SYDNEY (AP) -- Super maxis held three of the top five positions in the Sydney to Hobart yacht race Thursday with defending champion Wild Oats XI trailing Perpetual Loyal by three nautical miles late on the first day.
Wild Oats XI, attempting to win the annual race for a record-equaling seventh time, was first out of Sydney Harbour ahead of Perpetual Loyal, both 100-foot yachts. But Perpetual Loyal overtook Wild Oats XI about six hours into the race.
Rounding out the top five, the top boats were followed by New Zealand yacht Giacomo, super maxi Ragamuffin 100 of Australia and Hong Kong-registered Beau Geste.
Perpetual Loyal had flown a protest flag shortly after the start, but later decided not to make it official.
"We've had a meeting and decided not to proceed with the protest," Perpetual Loyal skipper Anthony Bell said. "At first we thought we had been fouled (by Wild Oats XI), but in a sense we had not."
There were 94 starters in this year's race, including 22 from outside Australia. The overseas contingent included 12 boats from the Clipper Round the World race, which for the first time is including the Sydney to Hobart as the sixth race of its 16-race schedule.
There were two early withdrawals from the back of the fleet due to equipment failures.
Wild Oats XI set the race record of 1 day, 18 hours, 23 minutes, 12 seconds last year when it also won handicap honors.
Skippered by Mark Richards, Wild Oats XI is owned by wine mogul Bob Oatley, who is heading up the Australian challenge for the next America's Cup and is the Challenger of Record through his Hamilton Island Yacht Club.
Race officials warned the Sydney to Hobart fleet to expect gale-force winds and waves of up to 12 meters (40 feet) on Saturday. While the bigger boats, including the super maxis, should be finished before the bad weather hits, the smaller and slower boats might have problems with the large seas.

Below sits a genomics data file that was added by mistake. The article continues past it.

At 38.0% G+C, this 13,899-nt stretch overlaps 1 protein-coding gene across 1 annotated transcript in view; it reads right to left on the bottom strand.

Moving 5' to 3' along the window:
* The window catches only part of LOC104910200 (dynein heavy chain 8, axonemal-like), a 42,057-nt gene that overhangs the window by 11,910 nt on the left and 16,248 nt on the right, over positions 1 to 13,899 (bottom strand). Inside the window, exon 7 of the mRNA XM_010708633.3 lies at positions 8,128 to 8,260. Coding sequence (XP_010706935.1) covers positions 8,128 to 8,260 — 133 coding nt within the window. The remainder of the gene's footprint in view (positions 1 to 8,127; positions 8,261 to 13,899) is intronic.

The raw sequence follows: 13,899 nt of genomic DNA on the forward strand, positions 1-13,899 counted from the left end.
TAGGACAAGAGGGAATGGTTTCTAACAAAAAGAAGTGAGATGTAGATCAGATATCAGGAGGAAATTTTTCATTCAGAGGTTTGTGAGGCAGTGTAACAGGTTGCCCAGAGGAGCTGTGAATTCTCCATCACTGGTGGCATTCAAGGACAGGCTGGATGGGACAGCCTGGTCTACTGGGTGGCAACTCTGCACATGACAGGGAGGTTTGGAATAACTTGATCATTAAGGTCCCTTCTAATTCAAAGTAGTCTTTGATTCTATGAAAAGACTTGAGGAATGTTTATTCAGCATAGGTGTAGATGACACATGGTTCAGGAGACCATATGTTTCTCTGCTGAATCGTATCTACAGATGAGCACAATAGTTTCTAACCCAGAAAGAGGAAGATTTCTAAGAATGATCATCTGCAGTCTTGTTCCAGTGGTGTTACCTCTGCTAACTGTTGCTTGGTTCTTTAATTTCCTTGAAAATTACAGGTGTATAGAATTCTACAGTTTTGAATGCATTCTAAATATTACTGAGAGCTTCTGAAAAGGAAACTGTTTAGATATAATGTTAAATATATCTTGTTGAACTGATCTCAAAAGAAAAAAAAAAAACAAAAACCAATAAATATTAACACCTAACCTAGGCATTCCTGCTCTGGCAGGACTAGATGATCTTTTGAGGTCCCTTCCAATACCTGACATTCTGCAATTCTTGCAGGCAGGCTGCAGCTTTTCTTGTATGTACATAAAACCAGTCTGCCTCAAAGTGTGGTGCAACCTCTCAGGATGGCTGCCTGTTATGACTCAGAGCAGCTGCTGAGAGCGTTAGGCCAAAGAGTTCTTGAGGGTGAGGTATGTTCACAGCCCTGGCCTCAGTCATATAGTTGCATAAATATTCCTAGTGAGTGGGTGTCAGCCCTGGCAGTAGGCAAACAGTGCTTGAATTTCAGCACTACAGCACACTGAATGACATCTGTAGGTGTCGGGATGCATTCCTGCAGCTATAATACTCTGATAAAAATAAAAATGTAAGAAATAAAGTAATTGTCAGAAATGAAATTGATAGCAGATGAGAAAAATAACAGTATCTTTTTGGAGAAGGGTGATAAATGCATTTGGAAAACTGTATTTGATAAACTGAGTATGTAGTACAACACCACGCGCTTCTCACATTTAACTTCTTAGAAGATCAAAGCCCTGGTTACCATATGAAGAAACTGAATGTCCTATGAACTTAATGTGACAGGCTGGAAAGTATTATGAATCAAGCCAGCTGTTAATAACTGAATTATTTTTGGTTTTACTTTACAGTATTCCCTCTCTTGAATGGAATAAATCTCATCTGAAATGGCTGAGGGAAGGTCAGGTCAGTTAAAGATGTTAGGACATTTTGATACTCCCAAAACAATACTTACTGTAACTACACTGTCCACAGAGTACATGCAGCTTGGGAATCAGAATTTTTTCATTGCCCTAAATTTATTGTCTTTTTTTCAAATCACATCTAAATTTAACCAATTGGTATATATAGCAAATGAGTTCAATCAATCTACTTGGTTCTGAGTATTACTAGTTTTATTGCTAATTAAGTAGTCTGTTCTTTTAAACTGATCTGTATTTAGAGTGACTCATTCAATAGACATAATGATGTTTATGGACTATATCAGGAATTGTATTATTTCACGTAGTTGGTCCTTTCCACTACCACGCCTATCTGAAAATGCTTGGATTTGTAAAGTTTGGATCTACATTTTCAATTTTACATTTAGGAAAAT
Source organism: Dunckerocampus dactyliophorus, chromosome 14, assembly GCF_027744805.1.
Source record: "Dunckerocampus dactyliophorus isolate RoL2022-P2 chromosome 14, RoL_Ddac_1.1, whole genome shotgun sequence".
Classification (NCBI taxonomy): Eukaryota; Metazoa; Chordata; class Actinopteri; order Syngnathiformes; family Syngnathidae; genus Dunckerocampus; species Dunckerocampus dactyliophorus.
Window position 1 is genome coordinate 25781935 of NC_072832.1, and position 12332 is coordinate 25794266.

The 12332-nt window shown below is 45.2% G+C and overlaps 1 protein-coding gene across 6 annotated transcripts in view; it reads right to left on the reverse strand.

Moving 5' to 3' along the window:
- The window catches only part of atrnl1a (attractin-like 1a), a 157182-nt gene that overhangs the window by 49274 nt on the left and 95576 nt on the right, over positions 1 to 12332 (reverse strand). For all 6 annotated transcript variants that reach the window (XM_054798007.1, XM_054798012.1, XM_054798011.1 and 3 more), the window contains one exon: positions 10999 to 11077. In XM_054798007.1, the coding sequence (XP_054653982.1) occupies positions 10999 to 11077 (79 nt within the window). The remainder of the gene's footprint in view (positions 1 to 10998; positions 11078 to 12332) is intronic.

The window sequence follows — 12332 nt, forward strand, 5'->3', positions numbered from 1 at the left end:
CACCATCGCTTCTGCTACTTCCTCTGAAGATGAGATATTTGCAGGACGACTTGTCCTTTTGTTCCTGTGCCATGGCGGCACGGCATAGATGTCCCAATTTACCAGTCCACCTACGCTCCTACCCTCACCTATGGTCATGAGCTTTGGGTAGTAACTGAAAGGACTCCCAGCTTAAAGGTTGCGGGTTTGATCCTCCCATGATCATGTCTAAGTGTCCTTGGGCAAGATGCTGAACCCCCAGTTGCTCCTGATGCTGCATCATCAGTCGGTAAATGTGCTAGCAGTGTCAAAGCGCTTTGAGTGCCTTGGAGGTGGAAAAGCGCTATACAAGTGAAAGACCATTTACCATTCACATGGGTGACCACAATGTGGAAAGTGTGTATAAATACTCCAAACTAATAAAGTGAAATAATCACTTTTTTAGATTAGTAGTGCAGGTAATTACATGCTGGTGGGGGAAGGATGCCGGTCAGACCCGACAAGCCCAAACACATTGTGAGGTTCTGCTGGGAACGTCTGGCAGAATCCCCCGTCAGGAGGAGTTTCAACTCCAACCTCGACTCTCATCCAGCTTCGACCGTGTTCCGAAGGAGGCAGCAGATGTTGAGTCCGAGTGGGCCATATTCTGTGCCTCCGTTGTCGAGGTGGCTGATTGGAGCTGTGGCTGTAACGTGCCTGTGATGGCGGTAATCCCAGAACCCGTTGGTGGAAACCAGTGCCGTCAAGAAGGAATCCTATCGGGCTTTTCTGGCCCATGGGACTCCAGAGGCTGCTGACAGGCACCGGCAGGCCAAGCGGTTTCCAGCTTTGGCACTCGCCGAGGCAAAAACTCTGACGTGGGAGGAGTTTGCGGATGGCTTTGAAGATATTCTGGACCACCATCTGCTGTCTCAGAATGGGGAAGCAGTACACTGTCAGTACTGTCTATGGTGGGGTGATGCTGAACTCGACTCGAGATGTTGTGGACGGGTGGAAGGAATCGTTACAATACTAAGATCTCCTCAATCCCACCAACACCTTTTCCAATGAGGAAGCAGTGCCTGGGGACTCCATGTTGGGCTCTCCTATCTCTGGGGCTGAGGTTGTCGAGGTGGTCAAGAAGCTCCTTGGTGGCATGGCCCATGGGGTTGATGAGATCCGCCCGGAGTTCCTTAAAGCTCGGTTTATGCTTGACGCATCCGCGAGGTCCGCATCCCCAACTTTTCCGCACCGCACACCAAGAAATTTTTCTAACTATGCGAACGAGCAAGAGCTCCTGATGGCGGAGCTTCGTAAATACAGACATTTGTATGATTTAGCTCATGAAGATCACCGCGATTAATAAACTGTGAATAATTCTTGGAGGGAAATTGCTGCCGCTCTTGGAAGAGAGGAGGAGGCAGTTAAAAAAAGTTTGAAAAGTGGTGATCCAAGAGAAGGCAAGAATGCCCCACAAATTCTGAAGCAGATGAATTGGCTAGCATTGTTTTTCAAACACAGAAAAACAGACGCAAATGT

In 1998, six sailors died and five boats sank in rough seas during the worst weather in the race's 68-year history.
"Treacherous conditions as far as the winds and the waves go," Bureau of Meteorology official Andrew Treloar said at the final pre-race weather briefing Thursday.
Vicky Ellis of England was at the helm of the yacht Switzerland, which was in 54th place and about 50 nautical miles behind the leaders late Thursday. She's the only woman skipper in the Clipper race and one of two in the Sydney to Hobart.
Ellis said in a telephone interview with The Associated Press that Switzerland needed to make up ground after being slow at the start.
"It's going very well now, but it wasn't one of our better starts," Ellis said. "But the yachts we are overtaking now are bigger than us, so I hope we'll be moving up overnight."
Noting the bad weather forecast for late Saturday, Ellis said: "I'm hoping we'll be finished by then."
The race to Hobart covers 628 nautical miles, or 1,163 kilometers (723 miles). The fleet moves down the southeast coast of the Australian mainland, then across the often treacherous Bass Strait to the island state of Tasmania. The final portion of the race sees the fleet move up the Derwent River and to Constitution Dock in Hobart, the Tasmanian capital.
Bell, the Perpetual Loyal skipper, flew in American navigator Stan Honey, who masterminded the 2011 line honors win of Bell's previous boat. Another crew member on Bell's yacht this year is 2012 Olympic laser gold medalist Tom Slingsby, the Australian who was strategist on the winning Team Oracle USA boat at this year's America's Cup.
Jessica Watson, the Australian who four years ago became the youngest person to sail around the world solo and unassisted as a 16-year-old, was also aboard Perpetual Loyal.